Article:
18
May
2020
|
16:33
Europe/London

Tiny crystals plug gaps and limit uptake of contaminants in rocks

Research published today by a UK-based team of scientists has shown for the first time that the mobility of potentially harmful contaminants in crystalline rocks over long periods of time may be severely limited due to the presence of tiny crystals, meaning contaminant movement is likely to be focussed to water-bearing fractures only.

Movement of contaminants through rocks below ground can act to spread contamination, an issue relevant to the geological disposal of some wastes. We undertake studies to enhance our understanding of how this process works, reduce uncertainties and further consider any potential risks it could pose.

These new results shed light on the difficult problem of how contaminants may move over extremely long time periods and should improve our ability to calculate long term risks.

This study, published in the journal Scientific Reports, analysed crystalline (granite) rock samples from an underground system in Japan and the results imply that in many cases the importance of ‘rock matrix diffusion’ may be minimal. Additional analyses of a contrasting crystalline rock system (Carnmenellis Granite, UK) corroborate these results.

These findings led by The University of Manchester, which apply to long-lived systems, build on previous laboratory and field studies over short periods of time which also suggested that contaminant mobility in crystalline rocks, such as granite, will be limited to short distances in parts of the rock that are away from large fractures.

This new work has examined rocks from ancient crystalline rock systems in Japan and the UK to show that even over long periods of geological time the movement of elements within such crystalline rock is indeed small, in large part because the formation of large quantities of small crystals during the aging of the rock acts to seal small openings and limit fluid access to only a few millimetres of the rock bordering fractures.

We set out to test exactly what we could resolve in terms of fluid access to the matrix of these rocks and we were amazed at the extremely limited volume involved. But what was most amazing to us was the distribution of tiny crystals of carbonate minerals throughout what we usually think of as a uniform block of crystalline rock.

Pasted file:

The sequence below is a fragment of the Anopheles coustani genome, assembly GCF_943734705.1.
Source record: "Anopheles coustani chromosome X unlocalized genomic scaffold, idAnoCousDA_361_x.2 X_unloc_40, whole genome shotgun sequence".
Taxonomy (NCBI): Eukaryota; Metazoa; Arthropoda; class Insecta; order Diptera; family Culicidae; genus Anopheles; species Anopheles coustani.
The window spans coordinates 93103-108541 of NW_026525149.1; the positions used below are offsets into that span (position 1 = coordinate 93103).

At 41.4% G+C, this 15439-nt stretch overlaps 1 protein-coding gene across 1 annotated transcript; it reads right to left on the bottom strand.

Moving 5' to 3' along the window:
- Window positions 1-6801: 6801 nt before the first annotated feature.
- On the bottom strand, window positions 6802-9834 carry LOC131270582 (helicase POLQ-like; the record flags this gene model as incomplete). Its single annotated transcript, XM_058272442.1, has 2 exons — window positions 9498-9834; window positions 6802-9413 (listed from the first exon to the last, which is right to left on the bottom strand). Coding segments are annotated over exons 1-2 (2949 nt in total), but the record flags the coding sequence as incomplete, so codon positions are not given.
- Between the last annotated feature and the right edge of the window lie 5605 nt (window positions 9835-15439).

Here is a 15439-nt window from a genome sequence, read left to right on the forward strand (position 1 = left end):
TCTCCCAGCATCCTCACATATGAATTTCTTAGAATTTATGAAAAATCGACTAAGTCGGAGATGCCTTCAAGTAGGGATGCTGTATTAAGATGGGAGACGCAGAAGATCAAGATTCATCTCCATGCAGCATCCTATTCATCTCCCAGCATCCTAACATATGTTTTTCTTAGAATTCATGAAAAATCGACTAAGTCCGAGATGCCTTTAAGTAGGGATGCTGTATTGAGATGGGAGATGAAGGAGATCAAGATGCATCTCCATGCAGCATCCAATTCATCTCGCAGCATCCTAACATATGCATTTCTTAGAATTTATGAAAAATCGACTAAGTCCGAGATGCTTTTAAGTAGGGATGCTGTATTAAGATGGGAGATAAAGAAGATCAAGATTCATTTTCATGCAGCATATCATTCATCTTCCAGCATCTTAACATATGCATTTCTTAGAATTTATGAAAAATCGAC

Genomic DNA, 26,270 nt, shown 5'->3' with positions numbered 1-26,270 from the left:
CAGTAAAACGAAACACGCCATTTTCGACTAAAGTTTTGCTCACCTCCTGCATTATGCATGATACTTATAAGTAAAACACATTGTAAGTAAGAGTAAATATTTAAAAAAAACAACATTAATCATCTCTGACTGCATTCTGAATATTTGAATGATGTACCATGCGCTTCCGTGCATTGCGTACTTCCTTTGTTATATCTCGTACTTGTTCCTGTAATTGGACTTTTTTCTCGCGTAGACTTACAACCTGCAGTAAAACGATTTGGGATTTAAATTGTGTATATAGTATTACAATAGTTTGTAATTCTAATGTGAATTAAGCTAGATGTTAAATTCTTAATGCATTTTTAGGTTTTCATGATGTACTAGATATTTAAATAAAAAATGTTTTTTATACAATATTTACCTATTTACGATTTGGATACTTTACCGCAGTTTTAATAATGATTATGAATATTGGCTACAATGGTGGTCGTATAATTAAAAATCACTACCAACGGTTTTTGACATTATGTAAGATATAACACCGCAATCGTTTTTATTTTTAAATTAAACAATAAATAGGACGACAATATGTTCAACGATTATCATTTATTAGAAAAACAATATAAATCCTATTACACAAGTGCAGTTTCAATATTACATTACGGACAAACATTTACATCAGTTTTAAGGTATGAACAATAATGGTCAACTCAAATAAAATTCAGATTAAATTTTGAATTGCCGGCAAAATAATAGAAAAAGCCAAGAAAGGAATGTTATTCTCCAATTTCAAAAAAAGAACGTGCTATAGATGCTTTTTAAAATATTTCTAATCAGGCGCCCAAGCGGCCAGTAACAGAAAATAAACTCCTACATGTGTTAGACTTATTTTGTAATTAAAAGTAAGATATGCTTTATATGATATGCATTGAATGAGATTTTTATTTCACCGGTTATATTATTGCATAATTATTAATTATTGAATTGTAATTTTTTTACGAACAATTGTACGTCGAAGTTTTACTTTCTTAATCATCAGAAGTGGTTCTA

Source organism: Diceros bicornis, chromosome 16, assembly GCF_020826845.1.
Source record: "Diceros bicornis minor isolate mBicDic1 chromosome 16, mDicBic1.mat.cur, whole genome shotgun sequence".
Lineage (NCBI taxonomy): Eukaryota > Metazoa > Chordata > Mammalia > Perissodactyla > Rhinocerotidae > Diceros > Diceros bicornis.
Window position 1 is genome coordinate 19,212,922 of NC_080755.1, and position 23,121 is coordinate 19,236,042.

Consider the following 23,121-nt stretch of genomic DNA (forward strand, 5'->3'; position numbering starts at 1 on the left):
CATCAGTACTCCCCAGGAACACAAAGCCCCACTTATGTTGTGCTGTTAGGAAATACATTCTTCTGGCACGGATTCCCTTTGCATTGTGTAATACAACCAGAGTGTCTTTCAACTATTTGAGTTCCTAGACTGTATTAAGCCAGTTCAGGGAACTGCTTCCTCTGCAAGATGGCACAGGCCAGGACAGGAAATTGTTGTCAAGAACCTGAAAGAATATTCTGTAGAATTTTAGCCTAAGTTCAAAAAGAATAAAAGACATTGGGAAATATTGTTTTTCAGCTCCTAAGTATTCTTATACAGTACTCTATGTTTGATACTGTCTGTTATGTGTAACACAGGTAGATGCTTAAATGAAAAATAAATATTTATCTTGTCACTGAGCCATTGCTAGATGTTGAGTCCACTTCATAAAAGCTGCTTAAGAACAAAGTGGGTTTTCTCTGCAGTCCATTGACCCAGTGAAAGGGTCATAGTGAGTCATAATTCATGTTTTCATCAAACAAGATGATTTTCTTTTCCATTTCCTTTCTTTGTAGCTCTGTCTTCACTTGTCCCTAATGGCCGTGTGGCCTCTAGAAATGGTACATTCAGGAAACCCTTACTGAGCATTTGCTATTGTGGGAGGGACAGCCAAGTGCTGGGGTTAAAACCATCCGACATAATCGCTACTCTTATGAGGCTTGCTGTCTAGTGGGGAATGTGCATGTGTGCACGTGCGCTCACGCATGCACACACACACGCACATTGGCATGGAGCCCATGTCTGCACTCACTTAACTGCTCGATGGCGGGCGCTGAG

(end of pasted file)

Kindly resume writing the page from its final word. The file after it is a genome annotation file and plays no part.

Professor Roy Wogelius

Professor Roy Wogelius, the senior author on this paper, commented: “We set out to test exactly what we could resolve in terms of fluid access to the matrix of these rocks and we were amazed at the extremely limited volume involved. But what was most amazing to us was the distribution of tiny crystals of carbonate minerals throughout what we usually think of as a uniform block of crystalline rock.

“Here, unexpected little crystals of calcite appear throughout the rock plugging up all the tiny openings. These crystals clog everything up and keep most of the fluid in large cracks with no access to smaller openings. This effectively shuts down contaminant access to the rock mass, meaning any contaminant movement would likely focus in rock fractures only. ”

The work was completed by researchers from UK academia (The University of Manchester and the University of Leeds) partnered with the British Geological Survey, two environmental consultancies - Quintessa and NSG - and was funded as part of collaborative work with the UK organisation Radioactive Waste Management.

The Japanese samples were ideal for this study and were supplied by the Japanese Atomic Energy Agency as part of their liaison with UK funded research on this topic.

 

The paper 'Mineral reaction kinetics constrain the length scale of rock matrix diffusion' is published in Scientific Reports.

Share this release